For Once, There Are No Political Winners in Washington

Lawmakers hurt themselves by letting sequestration happen, strategists say.

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The sequestration train is rolling toward March 1 and Republicans and Democrats don't appear to be busy trying to put on the brakes.

The automatic budget cutbacks will hit next week, and while everyone from House Speaker John Boehner to President Barack Obama agrees the across-the-board cuts will devastate the Department of Defense, public school teachers, and even congressional staffers, Congress is out of the office this week and Obama is just now picking up the phone to call Boehner and Senate Minority Leader Mitch McConnell.

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Strategists agree: This isn't a winning political issue for anyone.

"Everyone inside the Beltway is a loser because everyone has to fire somebody or not hire somebody and cut down on spending," says John Feehery, a GOP strategist who handled communications for former House Speaker J. Dennis Hastert. "If the economy slows down, all politicians get hit, and the blame game does not work."

Cutting spending has been a cornerstone of the Republican message since the party swept the House of Representatives in 2010, but GOP strategists say cutting spending this way is a gamble for the brand.

Says Feehery: "This helps the Republican brand because they are rolling back spending. The question is: Is this the wrong time for that and will Republicans get blamed?"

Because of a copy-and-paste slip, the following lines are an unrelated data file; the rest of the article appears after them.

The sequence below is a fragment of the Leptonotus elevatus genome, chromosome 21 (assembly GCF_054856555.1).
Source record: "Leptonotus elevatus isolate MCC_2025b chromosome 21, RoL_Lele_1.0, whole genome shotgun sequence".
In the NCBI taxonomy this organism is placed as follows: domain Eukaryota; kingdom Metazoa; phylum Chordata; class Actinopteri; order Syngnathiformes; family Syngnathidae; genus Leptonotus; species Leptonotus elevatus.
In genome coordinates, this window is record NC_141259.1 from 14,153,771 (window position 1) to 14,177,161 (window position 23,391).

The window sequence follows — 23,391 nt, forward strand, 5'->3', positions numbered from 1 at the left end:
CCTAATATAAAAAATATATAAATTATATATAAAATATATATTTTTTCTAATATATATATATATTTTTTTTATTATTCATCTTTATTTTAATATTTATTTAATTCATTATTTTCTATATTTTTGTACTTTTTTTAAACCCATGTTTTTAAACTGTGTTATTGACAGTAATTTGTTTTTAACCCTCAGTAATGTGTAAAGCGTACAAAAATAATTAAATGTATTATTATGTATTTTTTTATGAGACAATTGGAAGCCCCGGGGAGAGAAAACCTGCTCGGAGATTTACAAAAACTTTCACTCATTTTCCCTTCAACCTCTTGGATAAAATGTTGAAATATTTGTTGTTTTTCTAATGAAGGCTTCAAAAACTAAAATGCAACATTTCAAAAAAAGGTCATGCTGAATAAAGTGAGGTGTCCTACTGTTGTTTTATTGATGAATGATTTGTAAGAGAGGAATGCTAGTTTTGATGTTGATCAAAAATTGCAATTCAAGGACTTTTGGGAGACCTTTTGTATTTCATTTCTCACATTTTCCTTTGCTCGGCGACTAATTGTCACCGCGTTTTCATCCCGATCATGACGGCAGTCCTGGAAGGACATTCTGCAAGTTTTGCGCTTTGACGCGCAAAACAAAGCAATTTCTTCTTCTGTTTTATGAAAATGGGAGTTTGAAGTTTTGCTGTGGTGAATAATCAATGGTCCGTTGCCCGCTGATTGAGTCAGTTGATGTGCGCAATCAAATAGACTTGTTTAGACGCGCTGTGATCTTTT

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According to a USA Today/Pew Research Center Poll out Thursday, 40 percent of Americans polled said they preferred letting budget cuts happen over no spending cuts at all. If sequester cannot be avoided, nearly 50 percent of Americans see it as Republican lawmakers' fault, while 31 percent would point fingers at the president, according to the poll.

"The president is going to be held responsible for what happens on his watch, but don't think for a second that the American people who have seen Republicans bring us to this point so many times before are going to think it is different this time," says Margie Omero, a Democratic strategist. "We have seen this movie before."

And it does not appear to be any different this time. The samesticking points remain: Republicans would replace sequestration with different budget cuts. Democrats would shift the cuts to a mix of new cuts and revenues by closing tax loopholes.

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More than 75 percent of Americans agree that deficit reduction should include a combination of spending cuts and tax increases, the poll revealed.

"If Republicans want to shake their image, they are going to have to come to the table with something balanced and that includes closing some tax loopholes," Omero says.

GOP strategists argue, however, that when it comes to the 2014 elections, sequestration won't affect Republicans fighting for re-election because the majority of them are in safe GOP districts that voted for Mitt Romney in 2012.

"They are not in much danger," strategist Feehery says. "The president would get the biggest share of the blame and because he is not up for re-election, whoever is on the ballot in 2016 will have a lot of explaining to do."

For now, it looks like the biggest loser in sequestration is the city responsible for it.

"Washington is going to get blamed and Washington is going to get hit," Feehery says.

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